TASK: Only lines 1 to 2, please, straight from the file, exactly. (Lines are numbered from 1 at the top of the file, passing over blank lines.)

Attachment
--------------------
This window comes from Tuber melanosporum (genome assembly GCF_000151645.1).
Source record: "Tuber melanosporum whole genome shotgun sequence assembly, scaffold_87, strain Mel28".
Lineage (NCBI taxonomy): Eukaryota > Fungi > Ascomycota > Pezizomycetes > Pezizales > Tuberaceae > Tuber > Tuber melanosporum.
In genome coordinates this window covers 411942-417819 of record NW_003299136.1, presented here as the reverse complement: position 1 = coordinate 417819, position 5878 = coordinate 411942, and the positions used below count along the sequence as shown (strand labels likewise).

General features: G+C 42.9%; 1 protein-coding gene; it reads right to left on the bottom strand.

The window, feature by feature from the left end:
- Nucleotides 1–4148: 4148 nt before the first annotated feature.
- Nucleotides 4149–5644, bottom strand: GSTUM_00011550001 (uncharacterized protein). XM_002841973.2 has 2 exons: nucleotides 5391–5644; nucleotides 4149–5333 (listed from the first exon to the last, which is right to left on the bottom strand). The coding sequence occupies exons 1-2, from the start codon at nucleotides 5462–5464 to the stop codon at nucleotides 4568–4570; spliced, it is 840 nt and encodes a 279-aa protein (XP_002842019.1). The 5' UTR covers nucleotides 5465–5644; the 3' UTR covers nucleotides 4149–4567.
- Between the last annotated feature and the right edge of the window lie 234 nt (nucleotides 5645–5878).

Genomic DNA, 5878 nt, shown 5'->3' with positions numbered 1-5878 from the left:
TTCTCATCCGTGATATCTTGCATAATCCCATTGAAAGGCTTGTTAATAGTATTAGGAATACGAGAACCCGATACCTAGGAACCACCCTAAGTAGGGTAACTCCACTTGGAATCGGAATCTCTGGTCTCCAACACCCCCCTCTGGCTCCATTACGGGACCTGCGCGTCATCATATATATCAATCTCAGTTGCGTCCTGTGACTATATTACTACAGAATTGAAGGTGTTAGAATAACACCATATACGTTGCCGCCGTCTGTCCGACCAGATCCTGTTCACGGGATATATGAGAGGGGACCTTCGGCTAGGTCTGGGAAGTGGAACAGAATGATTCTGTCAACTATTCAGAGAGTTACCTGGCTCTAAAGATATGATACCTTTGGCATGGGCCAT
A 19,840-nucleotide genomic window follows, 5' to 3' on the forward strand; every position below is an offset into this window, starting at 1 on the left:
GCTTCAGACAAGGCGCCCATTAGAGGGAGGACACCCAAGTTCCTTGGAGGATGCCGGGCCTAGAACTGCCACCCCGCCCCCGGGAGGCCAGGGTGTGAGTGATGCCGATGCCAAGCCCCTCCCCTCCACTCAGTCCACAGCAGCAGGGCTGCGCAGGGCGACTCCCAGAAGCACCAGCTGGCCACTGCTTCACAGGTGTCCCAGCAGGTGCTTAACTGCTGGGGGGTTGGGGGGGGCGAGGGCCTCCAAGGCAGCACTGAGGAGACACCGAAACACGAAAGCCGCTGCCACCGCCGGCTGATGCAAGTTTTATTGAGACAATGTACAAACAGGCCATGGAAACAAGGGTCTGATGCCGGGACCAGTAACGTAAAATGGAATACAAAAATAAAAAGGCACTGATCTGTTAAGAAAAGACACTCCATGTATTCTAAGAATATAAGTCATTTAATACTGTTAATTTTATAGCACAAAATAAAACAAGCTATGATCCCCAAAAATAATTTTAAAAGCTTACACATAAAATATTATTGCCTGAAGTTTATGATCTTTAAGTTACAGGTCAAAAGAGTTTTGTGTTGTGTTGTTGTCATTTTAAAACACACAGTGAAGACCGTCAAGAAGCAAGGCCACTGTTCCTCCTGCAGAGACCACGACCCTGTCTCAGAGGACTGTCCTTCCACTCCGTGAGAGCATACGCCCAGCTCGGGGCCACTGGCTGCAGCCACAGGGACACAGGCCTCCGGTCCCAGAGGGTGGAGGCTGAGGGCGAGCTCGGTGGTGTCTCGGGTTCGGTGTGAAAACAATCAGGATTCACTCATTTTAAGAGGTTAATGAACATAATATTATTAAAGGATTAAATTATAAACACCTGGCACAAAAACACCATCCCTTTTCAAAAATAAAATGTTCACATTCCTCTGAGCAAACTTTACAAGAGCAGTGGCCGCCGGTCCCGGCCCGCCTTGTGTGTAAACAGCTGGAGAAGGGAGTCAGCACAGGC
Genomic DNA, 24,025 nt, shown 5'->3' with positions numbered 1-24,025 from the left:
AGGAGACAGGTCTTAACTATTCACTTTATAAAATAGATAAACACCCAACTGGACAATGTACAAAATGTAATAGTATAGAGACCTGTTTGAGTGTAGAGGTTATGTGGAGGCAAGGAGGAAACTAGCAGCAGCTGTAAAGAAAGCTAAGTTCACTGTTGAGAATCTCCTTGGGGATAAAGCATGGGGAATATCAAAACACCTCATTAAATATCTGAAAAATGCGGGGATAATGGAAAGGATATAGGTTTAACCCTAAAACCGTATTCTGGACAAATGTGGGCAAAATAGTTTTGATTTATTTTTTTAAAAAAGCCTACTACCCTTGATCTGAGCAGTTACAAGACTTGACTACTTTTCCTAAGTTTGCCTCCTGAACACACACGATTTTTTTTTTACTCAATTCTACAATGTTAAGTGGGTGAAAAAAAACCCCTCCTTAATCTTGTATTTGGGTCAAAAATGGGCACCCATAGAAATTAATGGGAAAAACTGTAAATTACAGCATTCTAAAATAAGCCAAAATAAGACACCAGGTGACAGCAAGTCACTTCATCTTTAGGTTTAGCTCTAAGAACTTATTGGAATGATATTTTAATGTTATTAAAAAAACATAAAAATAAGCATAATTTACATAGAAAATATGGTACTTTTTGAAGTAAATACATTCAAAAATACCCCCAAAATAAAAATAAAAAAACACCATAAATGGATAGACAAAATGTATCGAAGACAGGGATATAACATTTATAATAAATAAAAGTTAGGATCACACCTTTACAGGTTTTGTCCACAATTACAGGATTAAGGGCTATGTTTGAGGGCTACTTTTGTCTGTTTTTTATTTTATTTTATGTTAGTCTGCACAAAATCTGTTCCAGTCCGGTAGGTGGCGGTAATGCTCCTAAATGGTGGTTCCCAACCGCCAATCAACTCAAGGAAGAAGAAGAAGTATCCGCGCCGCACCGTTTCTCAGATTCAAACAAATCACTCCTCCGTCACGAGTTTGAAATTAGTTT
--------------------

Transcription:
This window comes from Tuber melanosporum (genome assembly GCF_000151645.1).
Source record: "Tuber melanosporum whole genome shotgun sequence assembly, scaffold_87, strain Mel28".